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Extinct Turtles with Frog Face Sucked Preys, New Study Suggests

Extinct Turtles with Frog Face Sucked Preys, New Study Suggests

Saturday, 8 May, 2021 - 04:30
Green sea turtles are released to the sea from the Indonesia resort island of Bali, August 5, 2020, photo: Antara Foto/Nyoman Hendra Wibowo/Reuters

Paleontologists in Madagascar recently discovered an exceptionally well-preserved fossil of a new and extinct species of turtle, dating back to the late Cretaceous Period (from around 66 to 145 million years ago). The newly discovered species would have had a frog-like face and eaten by sucking in mouthfuls of prey-filled water.


The ancient turtle was a freshwater species endemic to Madagascar, with a shell length of around 10 inches (25 centimeters). It had a flattened skull, rounded mouth and large tongue bones, all of which would have made it a great suction feeder and given it an amphibian-like appearance. In a new study describing the species, the researchers named it Sahonachelys mailakavava, which means "quick-mouthed frog turtle" in Malagasy, the language spoken by Indigenous people of Madagascar.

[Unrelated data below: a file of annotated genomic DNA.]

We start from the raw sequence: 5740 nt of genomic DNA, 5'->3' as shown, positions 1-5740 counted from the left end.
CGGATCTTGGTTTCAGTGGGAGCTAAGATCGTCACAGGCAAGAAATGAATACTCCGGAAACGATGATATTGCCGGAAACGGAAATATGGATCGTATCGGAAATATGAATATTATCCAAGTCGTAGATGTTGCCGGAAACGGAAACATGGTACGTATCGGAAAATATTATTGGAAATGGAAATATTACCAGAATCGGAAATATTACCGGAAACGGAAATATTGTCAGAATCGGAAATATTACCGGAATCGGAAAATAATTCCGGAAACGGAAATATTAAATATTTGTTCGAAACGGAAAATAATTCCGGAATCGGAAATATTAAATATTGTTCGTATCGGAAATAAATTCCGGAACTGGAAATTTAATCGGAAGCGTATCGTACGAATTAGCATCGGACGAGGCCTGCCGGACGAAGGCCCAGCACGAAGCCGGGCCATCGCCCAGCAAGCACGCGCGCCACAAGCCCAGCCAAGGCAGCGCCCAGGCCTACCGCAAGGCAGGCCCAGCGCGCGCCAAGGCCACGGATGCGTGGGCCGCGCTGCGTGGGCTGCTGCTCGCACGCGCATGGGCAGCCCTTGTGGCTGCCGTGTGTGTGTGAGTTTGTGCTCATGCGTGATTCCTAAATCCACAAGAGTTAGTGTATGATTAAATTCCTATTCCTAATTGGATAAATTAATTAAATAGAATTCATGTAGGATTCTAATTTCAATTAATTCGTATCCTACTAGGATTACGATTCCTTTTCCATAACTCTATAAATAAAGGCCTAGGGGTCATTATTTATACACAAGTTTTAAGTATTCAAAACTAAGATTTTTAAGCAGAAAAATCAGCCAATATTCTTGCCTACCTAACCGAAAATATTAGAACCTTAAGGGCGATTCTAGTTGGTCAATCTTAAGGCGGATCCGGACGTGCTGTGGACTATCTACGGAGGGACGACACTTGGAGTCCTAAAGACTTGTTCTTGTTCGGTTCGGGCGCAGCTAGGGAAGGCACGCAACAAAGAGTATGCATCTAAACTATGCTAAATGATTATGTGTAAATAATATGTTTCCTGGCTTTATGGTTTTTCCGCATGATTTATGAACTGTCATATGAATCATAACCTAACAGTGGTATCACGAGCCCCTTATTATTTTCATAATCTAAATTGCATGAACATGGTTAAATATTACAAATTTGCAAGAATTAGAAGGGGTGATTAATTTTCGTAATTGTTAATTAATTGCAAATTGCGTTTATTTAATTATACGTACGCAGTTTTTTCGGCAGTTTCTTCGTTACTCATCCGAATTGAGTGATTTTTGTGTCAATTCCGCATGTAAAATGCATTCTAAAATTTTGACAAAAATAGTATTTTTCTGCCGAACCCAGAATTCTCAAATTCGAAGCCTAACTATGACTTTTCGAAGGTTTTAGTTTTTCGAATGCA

Researchers unearthed the turtle's fossil in 2015 while searching for the remains of dinosaurs and crocodiles at a site on the island with a history of such finds. While removing the overburden — the typically bare layers of sediment above fossil-rich layers — the team was surprised to find bone fragments from a turtle's shell and eventually recovered an almost intact skeleton.


"The specimen is absolutely beautiful and certainly one of the best-preserved late Cretaceous turtles known from all southern continents. In all regards, this is an exceptionally rare find," lead author Walter Joyce, a paleontologist at the University of Fribourg in Switzerland, told Live Science.


Sucking is a specialized mode of underwater feeding, during which the animal quickly opens its mouth and expands its throat to quasi-inhale a large volume of water, including the desired prey item, which would have included plankton, tadpoles and fish larvae, Joyce said.


Its flattened skull, mouth shape and delicate jaws are all telltale signs that this turtle used suction for feeding. Suction feeders do not have strong jaws, as they do not bite. The quick-mouthed frog turtles belonged to the Pelomedusoidea family, which includes living species such as South American and Madagascan river turtles.


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